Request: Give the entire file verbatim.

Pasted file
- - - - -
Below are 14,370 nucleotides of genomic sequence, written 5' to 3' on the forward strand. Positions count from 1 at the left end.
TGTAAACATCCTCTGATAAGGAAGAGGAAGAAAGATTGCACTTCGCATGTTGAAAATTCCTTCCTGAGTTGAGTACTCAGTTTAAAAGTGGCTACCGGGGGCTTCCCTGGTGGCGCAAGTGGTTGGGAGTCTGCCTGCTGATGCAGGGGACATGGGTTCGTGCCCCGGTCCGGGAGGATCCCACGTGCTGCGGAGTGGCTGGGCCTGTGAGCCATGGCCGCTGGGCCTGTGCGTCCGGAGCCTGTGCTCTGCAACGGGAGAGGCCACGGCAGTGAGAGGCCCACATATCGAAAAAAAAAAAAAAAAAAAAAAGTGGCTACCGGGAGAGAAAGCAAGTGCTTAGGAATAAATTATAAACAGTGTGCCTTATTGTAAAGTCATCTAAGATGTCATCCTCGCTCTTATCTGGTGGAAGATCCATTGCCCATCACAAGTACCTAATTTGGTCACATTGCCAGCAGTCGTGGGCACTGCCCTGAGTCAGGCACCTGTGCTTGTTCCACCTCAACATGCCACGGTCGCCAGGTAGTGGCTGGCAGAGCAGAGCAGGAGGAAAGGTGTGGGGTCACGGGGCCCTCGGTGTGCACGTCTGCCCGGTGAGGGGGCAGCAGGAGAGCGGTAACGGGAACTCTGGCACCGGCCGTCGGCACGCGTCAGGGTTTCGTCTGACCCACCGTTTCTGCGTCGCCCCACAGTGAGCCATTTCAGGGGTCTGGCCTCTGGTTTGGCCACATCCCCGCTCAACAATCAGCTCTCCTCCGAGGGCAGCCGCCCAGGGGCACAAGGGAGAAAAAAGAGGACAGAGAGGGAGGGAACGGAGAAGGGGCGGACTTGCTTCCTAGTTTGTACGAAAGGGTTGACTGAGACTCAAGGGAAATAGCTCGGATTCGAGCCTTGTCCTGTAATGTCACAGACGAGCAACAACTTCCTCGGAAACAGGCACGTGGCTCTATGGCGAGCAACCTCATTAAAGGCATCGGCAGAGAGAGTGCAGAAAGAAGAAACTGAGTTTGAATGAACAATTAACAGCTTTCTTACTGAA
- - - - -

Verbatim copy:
Below are 14,370 nucleotides of genomic sequence, written 5' to 3' on the forward strand. Positions count from 1 at the left end.
TGTAAACATCCTCTGATAAGGAAGAGGAAGAAAGATTGCACTTCGCATGTTGAAAATTCCTTCCTGAGTTGAGTACTCAGTTTAAAAGTGGCTACCGGGGGCTTCCCTGGTGGCGCAAGTGGTTGGGAGTCTGCCTGCTGATGCAGGGGACATGGGTTCGTGCCCCGGTCCGGGAGGATCCCACGTGCTGCGGAGTGGCTGGGCCTGTGAGCCATGGCCGCTGGGCCTGTGCGTCCGGAGCCTGTGCTCTGCAACGGGAGAGGCCACGGCAGTGAGAGGCCCACATATCGAAAAAAAAAAAAAAAAAAAAAAGTGGCTACCGGGAGAGAAAGCAAGTGCTTAGGAATAAATTATAAACAGTGTGCCTTATTGTAAAGTCATCTAAGATGTCATCCTCGCTCTTATCTGGTGGAAGATCCATTGCCCATCACAAGTACCTAATTTGGTCACATTGCCAGCAGTCGTGGGCACTGCCCTGAGTCAGGCACCTGTGCTTGTTCCACCTCAACATGCCACGGTCGCCAGGTAGTGGCTGGCAGAGCAGAGCAGGAGGAAAGGTGTGGGGTCACGGGGCCCTCGGTGTGCACGTCTGCCCGGTGAGGGGGCAGCAGGAGAGCGGTAACGGGAACTCTGGCACCGGCCGTCGGCACGCGTCAGGGTTTCGTCTGACCCACCGTTTCTGCGTCGCCCCACAGTGAGCCATTTCAGGGGTCTGGCCTCTGGTTTGGCCACATCCCCGCTCAACAATCAGCTCTCCTCCGAGGGCAGCCGCCCAGGGGCACAAGGGAGAAAAAAGAGGACAGAGAGGGAGGGAACGGAGAAGGGGCGGACTTGCTTCCTAGTTTGTACGAAAGGGTTGACTGAGACTCAAGGGAAATAGCTCGGATTCGAGCCTTGTCCTGTAATGTCACAGACGAGCAACAACTTCCTCGGAAACAGGCACGTGGCTCTATGGCGAGCAACCTCATTAAAGGCATCGGCAGAGAGAGTGCAGAAAGAAGAAACTGAGTTTGAATGAACAATTAACAGCTTTCTTACTGAA